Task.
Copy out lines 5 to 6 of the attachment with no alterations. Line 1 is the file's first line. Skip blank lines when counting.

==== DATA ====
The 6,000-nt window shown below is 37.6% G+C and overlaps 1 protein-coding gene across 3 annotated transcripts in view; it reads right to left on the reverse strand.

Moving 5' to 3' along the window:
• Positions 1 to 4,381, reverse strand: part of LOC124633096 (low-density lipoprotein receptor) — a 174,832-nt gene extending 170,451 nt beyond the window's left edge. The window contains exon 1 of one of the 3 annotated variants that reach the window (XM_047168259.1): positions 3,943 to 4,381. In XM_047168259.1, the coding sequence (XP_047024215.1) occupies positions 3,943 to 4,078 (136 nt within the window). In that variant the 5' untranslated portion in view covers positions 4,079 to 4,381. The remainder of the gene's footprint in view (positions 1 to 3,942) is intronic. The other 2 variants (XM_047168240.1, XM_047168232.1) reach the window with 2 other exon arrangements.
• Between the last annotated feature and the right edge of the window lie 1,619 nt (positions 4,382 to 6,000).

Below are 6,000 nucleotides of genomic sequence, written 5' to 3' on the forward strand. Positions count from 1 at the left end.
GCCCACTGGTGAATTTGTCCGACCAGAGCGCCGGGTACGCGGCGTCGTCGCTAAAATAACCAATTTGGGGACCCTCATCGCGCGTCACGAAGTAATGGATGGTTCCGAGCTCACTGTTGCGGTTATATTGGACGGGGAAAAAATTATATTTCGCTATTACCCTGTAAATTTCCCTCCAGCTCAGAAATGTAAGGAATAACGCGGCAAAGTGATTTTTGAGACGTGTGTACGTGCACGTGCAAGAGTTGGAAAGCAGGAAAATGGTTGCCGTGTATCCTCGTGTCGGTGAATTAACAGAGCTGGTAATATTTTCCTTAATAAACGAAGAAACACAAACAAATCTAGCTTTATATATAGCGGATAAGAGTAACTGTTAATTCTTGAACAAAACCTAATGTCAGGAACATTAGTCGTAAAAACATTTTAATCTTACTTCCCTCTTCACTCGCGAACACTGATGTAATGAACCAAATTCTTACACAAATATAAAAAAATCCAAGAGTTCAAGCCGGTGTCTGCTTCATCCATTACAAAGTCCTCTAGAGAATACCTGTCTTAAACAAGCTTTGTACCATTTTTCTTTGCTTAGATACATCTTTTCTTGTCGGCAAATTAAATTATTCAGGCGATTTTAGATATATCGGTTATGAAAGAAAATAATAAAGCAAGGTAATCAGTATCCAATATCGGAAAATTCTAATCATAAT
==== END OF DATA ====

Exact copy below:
Below are 6,000 nucleotides of genomic sequence, written 5' to 3' on the forward strand. Positions count from 1 at the left end.
GCCCACTGGTGAATTTGTCCGACCAGAGCGCCGGGTACGCGGCGTCGTCGCTAAAATAACCAATTTGGGGACCCTCATCGCGCGTCACGAAGTAATGGATGGTTCCGAGCTCACTGTTGCGGTTATATTGGACGGGGAAAAAATTATATTTCGCTATTACCCTGTAAATTTCCCTCCAGCTCAGAAATGTAAGGAATAACGCGGCAAAGTGATTTTTGAGACGTGTGTACGTGCACGTGCAAGAGTTGGAAAGCAGGAAAATGGTTGCCGTGTATCCTCGTGTCGGTGAATTAACAGAGCTGGTAATATTTTCCTTAATAAACGAAGAAACACAAACAAATCTAGCTTTATATATAGCGGATAAGAGTAACTGTTAATTCTTGAACAAAACCTAATGTCAGGAACATTAGTCGTAAAAACATTTTAATCTTACTTCCCTCTTCACTCGCGAACACTGATGTAATGAACCAAATTCTTACACAAATATAAAAAAATCCAAGAGTTCAAGCCGGTGTCTGCTTCATCCATTACAAAGTCCTCTAGAGAATACCTGTCTTAAACAAGCTTTGTACCATTTTTCTTTGCTTAGATACATCTTTTCTTGTCGGCAAATTAAATTATTCAGGCGATTTTAGATATATCGGTTATGAAAGAAAATAATAAAGCAAGGTAATCAGTATCCAATATCGGAAAATTCTAATCATAAT